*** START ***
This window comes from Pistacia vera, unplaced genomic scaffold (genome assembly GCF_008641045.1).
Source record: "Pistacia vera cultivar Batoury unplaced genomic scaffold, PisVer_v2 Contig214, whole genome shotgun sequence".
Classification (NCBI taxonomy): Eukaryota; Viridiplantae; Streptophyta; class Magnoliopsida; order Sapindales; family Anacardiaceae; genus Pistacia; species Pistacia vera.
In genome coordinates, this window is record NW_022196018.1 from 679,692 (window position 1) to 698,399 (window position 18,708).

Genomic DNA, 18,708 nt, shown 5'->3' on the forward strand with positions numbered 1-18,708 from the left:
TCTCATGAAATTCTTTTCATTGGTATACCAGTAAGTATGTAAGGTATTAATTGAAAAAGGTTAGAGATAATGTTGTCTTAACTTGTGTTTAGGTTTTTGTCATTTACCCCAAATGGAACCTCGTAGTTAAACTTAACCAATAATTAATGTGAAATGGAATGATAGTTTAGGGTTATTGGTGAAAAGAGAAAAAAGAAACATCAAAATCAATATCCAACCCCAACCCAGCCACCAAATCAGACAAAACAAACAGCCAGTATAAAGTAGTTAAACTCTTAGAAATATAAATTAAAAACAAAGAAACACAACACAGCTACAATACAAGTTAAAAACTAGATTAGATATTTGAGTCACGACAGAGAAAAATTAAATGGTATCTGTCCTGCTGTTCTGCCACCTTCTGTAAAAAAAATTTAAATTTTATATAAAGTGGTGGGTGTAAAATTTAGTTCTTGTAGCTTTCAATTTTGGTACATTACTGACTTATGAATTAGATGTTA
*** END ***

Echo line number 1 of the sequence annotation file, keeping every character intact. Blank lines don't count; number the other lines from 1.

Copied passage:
This window comes from Pistacia vera, unplaced genomic scaffold (genome assembly GCF_008641045.1).